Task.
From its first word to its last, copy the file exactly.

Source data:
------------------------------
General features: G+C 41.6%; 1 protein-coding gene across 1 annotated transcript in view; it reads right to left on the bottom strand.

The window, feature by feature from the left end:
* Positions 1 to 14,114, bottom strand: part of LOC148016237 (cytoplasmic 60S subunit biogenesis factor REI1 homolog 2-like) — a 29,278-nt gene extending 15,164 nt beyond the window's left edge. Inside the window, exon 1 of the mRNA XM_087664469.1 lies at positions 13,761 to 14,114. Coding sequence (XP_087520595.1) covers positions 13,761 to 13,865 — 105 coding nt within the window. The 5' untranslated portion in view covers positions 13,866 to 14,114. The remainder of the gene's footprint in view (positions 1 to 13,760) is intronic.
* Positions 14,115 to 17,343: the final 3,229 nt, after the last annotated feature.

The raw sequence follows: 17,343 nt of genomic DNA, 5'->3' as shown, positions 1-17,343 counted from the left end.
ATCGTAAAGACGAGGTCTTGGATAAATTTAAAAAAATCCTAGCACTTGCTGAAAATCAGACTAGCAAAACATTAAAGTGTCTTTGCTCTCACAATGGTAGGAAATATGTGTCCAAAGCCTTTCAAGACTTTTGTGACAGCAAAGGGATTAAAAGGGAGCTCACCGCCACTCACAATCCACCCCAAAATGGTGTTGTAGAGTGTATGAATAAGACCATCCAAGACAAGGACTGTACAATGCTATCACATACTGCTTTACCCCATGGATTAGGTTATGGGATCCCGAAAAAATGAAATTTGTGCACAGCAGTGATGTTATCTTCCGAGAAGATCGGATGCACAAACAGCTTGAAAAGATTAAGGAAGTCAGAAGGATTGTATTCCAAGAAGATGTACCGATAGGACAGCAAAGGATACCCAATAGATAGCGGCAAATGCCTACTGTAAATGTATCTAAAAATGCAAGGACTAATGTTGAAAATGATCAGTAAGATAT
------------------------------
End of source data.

General features: G+C 41.6%; 1 protein-coding gene across 1 annotated transcript in view; it reads right to left on the bottom strand.

The window, feature by feature from the left end:
* Positions 1 to 14,114, bottom strand: part of LOC148016237 (cytoplasmic 60S subunit biogenesis factor REI1 homolog 2-like) — a 29,278-nt gene extending 15,164 nt beyond the window's left edge. Inside the window, exon 1 of the mRNA XM_087664469.1 lies at positions 13,761 to 14,114. Coding sequence (XP_087520595.1) covers positions 13,761 to 13,865 — 105 coding nt within the window. The 5' untranslated portion in view covers positions 13,866 to 14,114. The remainder of the gene's footprint in view (positions 1 to 13,760) is intronic.
* Positions 14,115 to 17,343: the final 3,229 nt, after the last annotated feature.

The raw sequence follows: 17,343 nt of genomic DNA, 5'->3' as shown, positions 1-17,343 counted from the left end.
ATCGTAAAGACGAGGTCTTGGATAAATTTAAAAAAATCCTAGCACTTGCTGAAAATCAGACTAGCAAAACATTAAAGTGTCTTTGCTCTCACAATGGTAGGAAATATGTGTCCAAAGCCTTTCAAGACTTTTGTGACAGCAAAGGGATTAAAAGGGAGCTCACCGCCACTCACAATCCACCCCAAAATGGTGTTGTAGAGTGTATGAATAAGACCATCCAAGACAAGGACTGTACAATGCTATCACATACTGCTTTACCCCATGGATTAGGTTATGGGATCCCGAAAAAATGAAATTTGTGCACAGCAGTGATGTTATCTTCCGAGAAGATCGGATGCACAAACAGCTTGAAAAGATTAAGGAAGTCAGAAGGATTGTATTCCAAGAAGATGTACCGATAGGACAGCAAAGGATACCCAATAGATAGCGGCAAATGCCTACTGTAAATGTATCTAAAAATGCAAGGACTAATGTTGAAAATGATCAGTAAGATAT